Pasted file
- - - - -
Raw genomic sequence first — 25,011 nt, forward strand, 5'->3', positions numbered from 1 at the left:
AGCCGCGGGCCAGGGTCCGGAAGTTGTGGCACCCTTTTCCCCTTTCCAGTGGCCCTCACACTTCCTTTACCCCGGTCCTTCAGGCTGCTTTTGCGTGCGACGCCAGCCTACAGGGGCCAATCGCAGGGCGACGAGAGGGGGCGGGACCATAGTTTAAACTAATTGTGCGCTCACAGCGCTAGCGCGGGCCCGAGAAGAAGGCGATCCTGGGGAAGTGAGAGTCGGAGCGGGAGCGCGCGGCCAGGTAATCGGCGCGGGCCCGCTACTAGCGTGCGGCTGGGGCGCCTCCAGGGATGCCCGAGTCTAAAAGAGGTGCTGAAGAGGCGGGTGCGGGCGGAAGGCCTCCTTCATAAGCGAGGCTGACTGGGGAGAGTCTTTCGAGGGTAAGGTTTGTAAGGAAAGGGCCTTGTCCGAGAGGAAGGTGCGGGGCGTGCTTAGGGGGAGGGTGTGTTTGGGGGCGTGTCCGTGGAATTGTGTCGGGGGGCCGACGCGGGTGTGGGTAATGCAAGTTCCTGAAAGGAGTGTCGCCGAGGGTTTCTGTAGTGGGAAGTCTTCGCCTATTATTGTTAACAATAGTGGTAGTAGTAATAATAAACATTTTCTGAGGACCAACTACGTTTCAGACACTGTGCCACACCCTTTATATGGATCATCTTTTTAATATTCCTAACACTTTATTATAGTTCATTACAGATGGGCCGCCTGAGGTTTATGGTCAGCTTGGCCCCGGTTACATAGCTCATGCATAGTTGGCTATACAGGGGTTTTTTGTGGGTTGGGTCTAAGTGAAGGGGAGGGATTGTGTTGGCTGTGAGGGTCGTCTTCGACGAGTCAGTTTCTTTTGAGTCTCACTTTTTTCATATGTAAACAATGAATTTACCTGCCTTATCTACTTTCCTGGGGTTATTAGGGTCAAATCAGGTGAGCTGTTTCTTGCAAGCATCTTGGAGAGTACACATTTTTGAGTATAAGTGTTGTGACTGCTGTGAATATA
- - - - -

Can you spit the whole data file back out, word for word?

Raw genomic sequence first — 25,011 nt, forward strand, 5'->3', positions numbered from 1 at the left:
AGCCGCGGGCCAGGGTCCGGAAGTTGTGGCACCCTTTTCCCCTTTCCAGTGGCCCTCACACTTCCTTTACCCCGGTCCTTCAGGCTGCTTTTGCGTGCGACGCCAGCCTACAGGGGCCAATCGCAGGGCGACGAGAGGGGGCGGGACCATAGTTTAAACTAATTGTGCGCTCACAGCGCTAGCGCGGGCCCGAGAAGAAGGCGATCCTGGGGAAGTGAGAGTCGGAGCGGGAGCGCGCGGCCAGGTAATCGGCGCGGGCCCGCTACTAGCGTGCGGCTGGGGCGCCTCCAGGGATGCCCGAGTCTAAAAGAGGTGCTGAAGAGGCGGGTGCGGGCGGAAGGCCTCCTTCATAAGCGAGGCTGACTGGGGAGAGTCTTTCGAGGGTAAGGTTTGTAAGGAAAGGGCCTTGTCCGAGAGGAAGGTGCGGGGCGTGCTTAGGGGGAGGGTGTGTTTGGGGGCGTGTCCGTGGAATTGTGTCGGGGGGCCGACGCGGGTGTGGGTAATGCAAGTTCCTGAAAGGAGTGTCGCCGAGGGTTTCTGTAGTGGGAAGTCTTCGCCTATTATTGTTAACAATAGTGGTAGTAGTAATAATAAACATTTTCTGAGGACCAACTACGTTTCAGACACTGTGCCACACCCTTTATATGGATCATCTTTTTAATATTCCTAACACTTTATTATAGTTCATTACAGATGGGCCGCCTGAGGTTTATGGTCAGCTTGGCCCCGGTTACATAGCTCATGCATAGTTGGCTATACAGGGGTTTTTTGTGGGTTGGGTCTAAGTGAAGGGGAGGGATTGTGTTGGCTGTGAGGGTCGTCTTCGACGAGTCAGTTTCTTTTGAGTCTCACTTTTTTCATATGTAAACAATGAATTTACCTGCCTTATCTACTTTCCTGGGGTTATTAGGGTCAAATCAGGTGAGCTGTTTCTTGCAAGCATCTTGGAGAGTACACATTTTTGAGTATAAGTGTTGTGACTGCTGTGAATATA